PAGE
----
Gangliocapsular Bleed with Ipsilateral Internal Carotid Artery Aplasia.

Mookan SK, Sundaram S, Rajagopalan N - Pol J Radiol (2015)

Ipsilateral middle cerebral artery being supplied by posterior circulation through the posterior communicating artery.
© Copyright Policy - open-access
Related In: Results  -  Collection

Show All Figures
getmorefigures.php?uid=PMC4554361&req=5

f3-poljradiol-80-398: Ipsilateral middle cerebral artery being supplied by posterior circulation through the posterior communicating artery.
Mentions: A 45-year-old man of Indian origin was brought to our hospital with a history of sudden onset of giddiness and fall, following which he had left-sided weakness and slurring of speech. The patient is a known diabetic for 8 years and he was under treatment with an oral hypoglycaemic agent (Metformin 500 mg twice daily). No history of hypertension. The patient is a known alcoholic and smoker for about 15 years. On general examination, his pulse rate was 86/min and blood pressure was 140/90 mmHg. Auscultation revealed normal cardiovascular and respiratory systems. On palpation, the abdomen was soft, no tenderness, no organomegaly. On auscultation, bowel sounds were normal. The patient was conscious, drowsy, pupils were equal and reacting to light. Left upper motor neuron palsy and left hemiplegia were noted with a power of grade 2 during motor system examination. Biochemical investigations revealed normal parameters. Computed tomography (Figure 1) revealed a moderate bleeding in the basal ganglia and the right temporo- parietal lobe causing a mass effect in the right lateral ventricle and a midline shift of 5 mm to the left. There was diffuse subarachnoid haemorrhage in the basal cistern, tentorial leaflets, interhemispheric fissure, and temporo-parietal lobe. Angiography revealed unilateral aplasia of the Internal Carotid Artery (ICA) (Figure 2). Ipsilateral middle cerebral artery (MCA) was supplied by posterior circulation through the posterior communicating artery (Figure 3). Common origin of the right innominate artery and the left common carotid artery was seen (Figure 4). The MCA branches were compressed by the hematoma with the presence of vasospasm in the MCA branches and anterior cerebral arteries (ACA). No aneurysm or arteriovenous malformation pathology was identified.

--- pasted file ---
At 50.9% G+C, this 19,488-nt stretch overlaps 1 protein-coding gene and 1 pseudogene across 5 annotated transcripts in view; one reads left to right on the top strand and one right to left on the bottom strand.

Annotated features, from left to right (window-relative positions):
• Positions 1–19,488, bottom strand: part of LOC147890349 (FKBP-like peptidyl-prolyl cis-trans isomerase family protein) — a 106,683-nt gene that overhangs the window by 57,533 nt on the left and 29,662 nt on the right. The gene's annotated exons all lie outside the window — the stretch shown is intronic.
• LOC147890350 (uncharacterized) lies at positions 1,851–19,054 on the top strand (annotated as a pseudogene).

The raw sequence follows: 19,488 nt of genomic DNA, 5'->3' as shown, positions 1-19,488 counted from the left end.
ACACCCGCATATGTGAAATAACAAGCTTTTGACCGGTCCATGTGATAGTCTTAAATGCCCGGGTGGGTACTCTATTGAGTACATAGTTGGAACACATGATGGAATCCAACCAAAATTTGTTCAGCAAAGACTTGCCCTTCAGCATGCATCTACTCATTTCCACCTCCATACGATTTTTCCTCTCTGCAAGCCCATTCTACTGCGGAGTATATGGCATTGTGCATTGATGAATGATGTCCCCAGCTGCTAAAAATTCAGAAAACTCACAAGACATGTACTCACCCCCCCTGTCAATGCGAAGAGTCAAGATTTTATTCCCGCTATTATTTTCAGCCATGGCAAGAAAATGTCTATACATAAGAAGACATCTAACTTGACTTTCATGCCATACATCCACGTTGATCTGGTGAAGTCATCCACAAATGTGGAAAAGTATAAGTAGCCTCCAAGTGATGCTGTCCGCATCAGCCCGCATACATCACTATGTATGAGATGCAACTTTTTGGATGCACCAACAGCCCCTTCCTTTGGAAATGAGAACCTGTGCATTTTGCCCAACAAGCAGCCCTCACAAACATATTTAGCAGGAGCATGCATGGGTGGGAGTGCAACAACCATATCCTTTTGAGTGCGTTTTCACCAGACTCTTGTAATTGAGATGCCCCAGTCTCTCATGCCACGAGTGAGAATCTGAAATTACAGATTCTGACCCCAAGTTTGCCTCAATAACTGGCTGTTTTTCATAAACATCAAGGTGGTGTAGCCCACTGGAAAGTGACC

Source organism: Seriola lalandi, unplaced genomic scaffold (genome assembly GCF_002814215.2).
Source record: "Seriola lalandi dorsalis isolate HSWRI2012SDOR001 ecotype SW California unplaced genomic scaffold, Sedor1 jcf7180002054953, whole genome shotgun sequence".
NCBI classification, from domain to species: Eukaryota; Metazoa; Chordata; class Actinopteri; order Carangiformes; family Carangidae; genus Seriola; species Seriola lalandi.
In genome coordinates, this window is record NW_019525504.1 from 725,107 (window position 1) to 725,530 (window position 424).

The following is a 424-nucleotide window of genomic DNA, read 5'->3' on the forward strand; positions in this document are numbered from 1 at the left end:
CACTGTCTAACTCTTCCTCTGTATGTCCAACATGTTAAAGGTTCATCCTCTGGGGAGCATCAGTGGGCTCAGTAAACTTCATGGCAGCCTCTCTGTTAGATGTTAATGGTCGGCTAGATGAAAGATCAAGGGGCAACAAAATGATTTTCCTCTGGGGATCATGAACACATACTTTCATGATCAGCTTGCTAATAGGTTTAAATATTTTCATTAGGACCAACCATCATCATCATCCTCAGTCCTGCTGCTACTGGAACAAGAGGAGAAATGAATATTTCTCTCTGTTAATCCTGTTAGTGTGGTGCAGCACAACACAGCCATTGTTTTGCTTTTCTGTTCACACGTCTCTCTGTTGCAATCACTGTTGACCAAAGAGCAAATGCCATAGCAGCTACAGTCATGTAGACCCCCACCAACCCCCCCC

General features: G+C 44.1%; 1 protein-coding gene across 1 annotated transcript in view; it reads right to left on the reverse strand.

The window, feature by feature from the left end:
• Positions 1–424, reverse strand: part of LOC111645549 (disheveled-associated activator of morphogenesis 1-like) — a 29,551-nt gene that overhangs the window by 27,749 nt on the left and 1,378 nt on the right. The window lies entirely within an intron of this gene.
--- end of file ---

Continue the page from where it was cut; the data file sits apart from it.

Bottom Line: In this scenario, an associated ipsilateral basal ganglia bleeding with subarachnoid haemorrhage with no aetiology is uncommon.Angiography revealed unilateral aplasia of the internal carotid artery.Patient improved symptomatically with a motor system power of grade 4 after hematoma evacuation and treatment with antibiotics, anti-edema measures and neuroprotective drugs.

View Article: PubMed Central - PubMed

Affiliation: Department of Radiology, Vinayaka Missions Kirupananda Variyar Medical College and Hospital, Salem, Tamilnadu, India.

ABSTRACT

Background: Agenesis requires an extensive work-up as a number of associated other vascular and nonvascular anomalies can be expected. In this scenario, an associated ipsilateral basal ganglia bleeding with subarachnoid haemorrhage with no aetiology is uncommon. We present such a case of moderate ipsilateral ganglio-capsular bleed of unknown cause with associate aortic arch vessel anomaly.

Case report: A 45-year-old diabetic man of Indian origin with complaints of a sudden onset of giddiness, left-sided weakness and slurring of speech. Motor system examination revealed power of grade 2. Computed tomography scan revealed a moderate bleeding in the basal ganglia and the right temporo-parietal lobe. Angiography revealed unilateral aplasia of the internal carotid artery. Patient improved symptomatically with a motor system power of grade 4 after hematoma evacuation and treatment with antibiotics, anti-edema measures and neuroprotective drugs.

Conclusions: Developmental anomalies of the carotid and aortic arch with intracranial bleeding is a rare occurrence and any arterial anomaly requires extensive evaluation.

No MeSH data available.


Related in: MedlinePlus